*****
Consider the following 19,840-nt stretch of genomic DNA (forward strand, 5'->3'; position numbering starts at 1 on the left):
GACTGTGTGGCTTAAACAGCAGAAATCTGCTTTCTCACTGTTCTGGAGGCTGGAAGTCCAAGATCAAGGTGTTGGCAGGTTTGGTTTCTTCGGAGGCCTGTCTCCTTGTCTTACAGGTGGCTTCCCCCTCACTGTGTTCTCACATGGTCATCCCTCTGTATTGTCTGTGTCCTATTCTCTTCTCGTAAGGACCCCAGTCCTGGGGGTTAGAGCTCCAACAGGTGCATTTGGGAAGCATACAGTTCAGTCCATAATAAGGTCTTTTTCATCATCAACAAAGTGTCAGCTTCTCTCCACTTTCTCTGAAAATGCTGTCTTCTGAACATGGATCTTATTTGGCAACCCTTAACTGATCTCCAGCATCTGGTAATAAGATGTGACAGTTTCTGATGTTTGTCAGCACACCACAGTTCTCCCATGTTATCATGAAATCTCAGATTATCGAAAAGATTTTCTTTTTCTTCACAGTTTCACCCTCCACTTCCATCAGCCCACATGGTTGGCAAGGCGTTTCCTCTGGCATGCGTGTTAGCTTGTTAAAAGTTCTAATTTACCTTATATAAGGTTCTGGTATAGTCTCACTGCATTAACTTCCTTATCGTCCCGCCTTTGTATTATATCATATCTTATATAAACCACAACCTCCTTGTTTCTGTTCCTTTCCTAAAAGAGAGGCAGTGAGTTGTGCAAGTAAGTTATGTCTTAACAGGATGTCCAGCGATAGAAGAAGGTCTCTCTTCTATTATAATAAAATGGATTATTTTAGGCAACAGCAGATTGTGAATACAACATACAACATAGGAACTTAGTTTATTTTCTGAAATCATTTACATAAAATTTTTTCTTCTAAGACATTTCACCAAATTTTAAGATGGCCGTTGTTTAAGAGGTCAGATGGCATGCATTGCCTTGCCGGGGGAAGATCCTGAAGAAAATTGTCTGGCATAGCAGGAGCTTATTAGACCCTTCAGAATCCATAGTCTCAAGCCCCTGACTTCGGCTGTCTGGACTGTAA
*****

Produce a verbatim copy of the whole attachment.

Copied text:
Consider the following 19,840-nt stretch of genomic DNA (forward strand, 5'->3'; position numbering starts at 1 on the left):
GACTGTGTGGCTTAAACAGCAGAAATCTGCTTTCTCACTGTTCTGGAGGCTGGAAGTCCAAGATCAAGGTGTTGGCAGGTTTGGTTTCTTCGGAGGCCTGTCTCCTTGTCTTACAGGTGGCTTCCCCCTCACTGTGTTCTCACATGGTCATCCCTCTGTATTGTCTGTGTCCTATTCTCTTCTCGTAAGGACCCCAGTCCTGGGGGTTAGAGCTCCAACAGGTGCATTTGGGAAGCATACAGTTCAGTCCATAATAAGGTCTTTTTCATCATCAACAAAGTGTCAGCTTCTCTCCACTTTCTCTGAAAATGCTGTCTTCTGAACATGGATCTTATTTGGCAACCCTTAACTGATCTCCAGCATCTGGTAATAAGATGTGACAGTTTCTGATGTTTGTCAGCACACCACAGTTCTCCCATGTTATCATGAAATCTCAGATTATCGAAAAGATTTTCTTTTTCTTCACAGTTTCACCCTCCACTTCCATCAGCCCACATGGTTGGCAAGGCGTTTCCTCTGGCATGCGTGTTAGCTTGTTAAAAGTTCTAATTTACCTTATATAAGGTTCTGGTATAGTCTCACTGCATTAACTTCCTTATCGTCCCGCCTTTGTATTATATCATATCTTATATAAACCACAACCTCCTTGTTTCTGTTCCTTTCCTAAAAGAGAGGCAGTGAGTTGTGCAAGTAAGTTATGTCTTAACAGGATGTCCAGCGATAGAAGAAGGTCTCTCTTCTATTATAATAAAATGGATTATTTTAGGCAACAGCAGATTGTGAATACAACATACAACATAGGAACTTAGTTTATTTTCTGAAATCATTTACATAAAATTTTTTCTTCTAAGACATTTCACCAAATTTTAAGATGGCCGTTGTTTAAGAGGTCAGATGGCATGCATTGCCTTGCCGGGGGAAGATCCTGAAGAAAATTGTCTGGCATAGCAGGAGCTTATTAGACCCTTCAGAATCCATAGTCTCAAGCCCCTGACTTCGGCTGTCTGGACTGTAA